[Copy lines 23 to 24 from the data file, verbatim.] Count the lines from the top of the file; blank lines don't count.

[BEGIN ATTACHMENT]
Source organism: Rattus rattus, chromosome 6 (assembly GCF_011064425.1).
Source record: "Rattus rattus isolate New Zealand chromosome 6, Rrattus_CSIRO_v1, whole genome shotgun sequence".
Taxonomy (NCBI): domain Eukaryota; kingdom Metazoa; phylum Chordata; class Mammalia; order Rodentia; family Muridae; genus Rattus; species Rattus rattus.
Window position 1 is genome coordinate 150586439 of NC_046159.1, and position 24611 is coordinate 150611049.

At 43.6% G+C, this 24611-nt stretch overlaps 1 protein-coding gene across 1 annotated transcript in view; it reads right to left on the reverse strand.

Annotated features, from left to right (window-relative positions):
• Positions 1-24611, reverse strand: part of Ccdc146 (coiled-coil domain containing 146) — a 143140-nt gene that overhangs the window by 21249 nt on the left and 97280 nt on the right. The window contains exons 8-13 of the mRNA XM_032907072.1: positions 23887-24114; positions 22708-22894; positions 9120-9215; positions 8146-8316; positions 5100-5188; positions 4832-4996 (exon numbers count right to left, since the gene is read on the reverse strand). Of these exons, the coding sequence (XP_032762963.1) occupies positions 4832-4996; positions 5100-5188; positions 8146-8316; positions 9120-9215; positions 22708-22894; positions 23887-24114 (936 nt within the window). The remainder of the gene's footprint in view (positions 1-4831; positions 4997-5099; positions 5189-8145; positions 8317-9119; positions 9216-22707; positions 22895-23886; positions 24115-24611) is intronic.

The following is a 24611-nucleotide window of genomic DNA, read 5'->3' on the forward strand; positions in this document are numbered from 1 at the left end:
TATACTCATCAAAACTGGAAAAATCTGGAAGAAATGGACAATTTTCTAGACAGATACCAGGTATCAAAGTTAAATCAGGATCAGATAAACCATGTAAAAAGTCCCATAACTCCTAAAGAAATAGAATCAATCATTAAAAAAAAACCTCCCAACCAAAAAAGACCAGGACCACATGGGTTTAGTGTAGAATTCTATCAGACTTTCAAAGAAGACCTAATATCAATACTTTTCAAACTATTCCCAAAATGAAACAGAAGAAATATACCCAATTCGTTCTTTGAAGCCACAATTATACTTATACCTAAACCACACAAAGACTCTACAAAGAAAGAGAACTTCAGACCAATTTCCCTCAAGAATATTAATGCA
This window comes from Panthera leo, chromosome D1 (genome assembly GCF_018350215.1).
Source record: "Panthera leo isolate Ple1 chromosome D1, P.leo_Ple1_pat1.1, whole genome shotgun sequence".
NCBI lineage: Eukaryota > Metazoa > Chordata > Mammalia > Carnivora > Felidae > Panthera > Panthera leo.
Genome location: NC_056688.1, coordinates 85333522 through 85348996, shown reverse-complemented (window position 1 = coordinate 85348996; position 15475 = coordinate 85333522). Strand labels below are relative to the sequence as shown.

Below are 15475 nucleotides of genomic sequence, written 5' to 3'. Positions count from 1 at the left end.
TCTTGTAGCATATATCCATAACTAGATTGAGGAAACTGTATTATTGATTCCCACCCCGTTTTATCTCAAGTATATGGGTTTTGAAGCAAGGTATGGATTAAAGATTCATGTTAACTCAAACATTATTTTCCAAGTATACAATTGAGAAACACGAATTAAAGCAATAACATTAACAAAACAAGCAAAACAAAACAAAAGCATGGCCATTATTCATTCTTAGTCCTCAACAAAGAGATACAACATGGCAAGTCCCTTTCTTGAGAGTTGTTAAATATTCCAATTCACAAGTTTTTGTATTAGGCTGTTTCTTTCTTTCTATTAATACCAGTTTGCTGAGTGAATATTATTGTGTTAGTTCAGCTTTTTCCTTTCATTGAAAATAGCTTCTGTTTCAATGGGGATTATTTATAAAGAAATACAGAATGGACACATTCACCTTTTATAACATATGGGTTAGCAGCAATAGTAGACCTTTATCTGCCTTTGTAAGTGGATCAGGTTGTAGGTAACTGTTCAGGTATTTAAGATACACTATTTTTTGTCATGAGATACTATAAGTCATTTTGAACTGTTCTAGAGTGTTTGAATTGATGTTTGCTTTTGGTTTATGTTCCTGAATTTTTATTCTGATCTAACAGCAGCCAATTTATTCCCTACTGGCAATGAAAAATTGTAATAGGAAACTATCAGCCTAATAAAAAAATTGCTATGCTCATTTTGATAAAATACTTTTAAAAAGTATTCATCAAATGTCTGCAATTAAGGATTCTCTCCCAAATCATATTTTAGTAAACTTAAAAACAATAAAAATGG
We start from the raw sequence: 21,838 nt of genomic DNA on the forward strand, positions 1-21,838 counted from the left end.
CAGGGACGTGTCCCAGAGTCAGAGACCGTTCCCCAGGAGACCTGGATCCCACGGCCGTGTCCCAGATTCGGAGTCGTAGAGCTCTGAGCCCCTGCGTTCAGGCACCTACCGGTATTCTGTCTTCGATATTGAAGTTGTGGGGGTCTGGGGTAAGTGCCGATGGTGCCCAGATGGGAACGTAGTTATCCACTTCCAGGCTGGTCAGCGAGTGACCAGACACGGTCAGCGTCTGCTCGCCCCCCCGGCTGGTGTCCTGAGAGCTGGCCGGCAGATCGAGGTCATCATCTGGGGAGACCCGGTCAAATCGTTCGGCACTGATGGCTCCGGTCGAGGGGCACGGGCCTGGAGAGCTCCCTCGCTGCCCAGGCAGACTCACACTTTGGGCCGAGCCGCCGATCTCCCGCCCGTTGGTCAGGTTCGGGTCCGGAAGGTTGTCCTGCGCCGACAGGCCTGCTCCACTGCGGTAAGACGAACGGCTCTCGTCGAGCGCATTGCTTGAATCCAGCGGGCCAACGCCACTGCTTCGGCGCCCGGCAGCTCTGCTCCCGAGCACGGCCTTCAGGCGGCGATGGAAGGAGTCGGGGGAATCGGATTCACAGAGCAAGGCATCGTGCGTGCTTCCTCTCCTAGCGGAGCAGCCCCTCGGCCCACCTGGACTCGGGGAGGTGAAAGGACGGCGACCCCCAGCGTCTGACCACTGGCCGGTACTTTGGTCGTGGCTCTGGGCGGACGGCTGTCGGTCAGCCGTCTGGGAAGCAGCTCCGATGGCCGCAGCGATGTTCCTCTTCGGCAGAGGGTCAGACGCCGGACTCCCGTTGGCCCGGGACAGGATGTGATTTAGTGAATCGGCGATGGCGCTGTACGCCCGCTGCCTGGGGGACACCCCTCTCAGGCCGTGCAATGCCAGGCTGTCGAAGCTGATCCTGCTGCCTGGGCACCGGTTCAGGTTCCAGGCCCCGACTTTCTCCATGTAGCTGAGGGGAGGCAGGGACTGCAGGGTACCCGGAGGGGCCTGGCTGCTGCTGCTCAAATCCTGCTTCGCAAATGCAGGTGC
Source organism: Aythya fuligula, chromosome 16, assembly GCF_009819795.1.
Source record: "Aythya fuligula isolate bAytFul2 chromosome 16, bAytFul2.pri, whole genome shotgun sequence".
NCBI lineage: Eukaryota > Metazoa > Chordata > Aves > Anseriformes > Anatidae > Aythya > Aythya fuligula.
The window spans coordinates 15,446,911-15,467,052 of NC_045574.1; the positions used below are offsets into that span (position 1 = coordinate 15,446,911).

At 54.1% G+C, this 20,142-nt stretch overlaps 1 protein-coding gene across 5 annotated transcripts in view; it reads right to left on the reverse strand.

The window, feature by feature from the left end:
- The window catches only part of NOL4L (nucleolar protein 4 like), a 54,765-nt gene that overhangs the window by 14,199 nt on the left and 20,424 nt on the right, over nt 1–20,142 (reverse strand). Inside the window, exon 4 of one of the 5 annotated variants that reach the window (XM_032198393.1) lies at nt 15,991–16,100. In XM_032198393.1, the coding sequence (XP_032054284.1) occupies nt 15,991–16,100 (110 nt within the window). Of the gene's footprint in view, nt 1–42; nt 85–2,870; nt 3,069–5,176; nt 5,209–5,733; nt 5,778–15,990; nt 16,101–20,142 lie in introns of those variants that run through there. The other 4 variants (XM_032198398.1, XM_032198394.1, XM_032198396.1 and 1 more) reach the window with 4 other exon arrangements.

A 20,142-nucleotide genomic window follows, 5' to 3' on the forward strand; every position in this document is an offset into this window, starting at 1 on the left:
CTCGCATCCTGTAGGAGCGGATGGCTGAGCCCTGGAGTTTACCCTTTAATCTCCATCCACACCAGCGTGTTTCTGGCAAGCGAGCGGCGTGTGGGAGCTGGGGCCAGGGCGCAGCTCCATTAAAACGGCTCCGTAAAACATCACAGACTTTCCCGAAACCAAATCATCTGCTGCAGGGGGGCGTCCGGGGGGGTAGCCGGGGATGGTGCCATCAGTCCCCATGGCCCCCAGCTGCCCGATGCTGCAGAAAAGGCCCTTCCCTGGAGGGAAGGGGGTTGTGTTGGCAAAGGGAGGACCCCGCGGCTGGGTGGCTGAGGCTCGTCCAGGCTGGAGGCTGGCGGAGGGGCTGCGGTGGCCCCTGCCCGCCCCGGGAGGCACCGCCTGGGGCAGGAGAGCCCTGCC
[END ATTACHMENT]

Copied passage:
The window, feature by feature from the left end:
- The window catches only part of NOL4L (nucleolar protein 4 like), a 54,765-nt gene that overhangs the window by 14,199 nt on the left and 20,424 nt on the right, over nt 1–20,142 (reverse strand). Inside the window, exon 4 of one of the 5 annotated variants that reach the window (XM_032198393.1) lies at nt 15,991–16,100. In XM_032198393.1, the coding sequence (XP_032054284.1) occupies nt 15,991–16,100 (110 nt within the window). Of the gene's footprint in view, nt 1–42; nt 85–2,870; nt 3,069–5,176; nt 5,209–5,733; nt 5,778–15,990; nt 16,101–20,142 lie in introns of those variants that run through there. The other 4 variants (XM_032198398.1, XM_032198394.1, XM_032198396.1 and 1 more) reach the window with 4 other exon arrangements.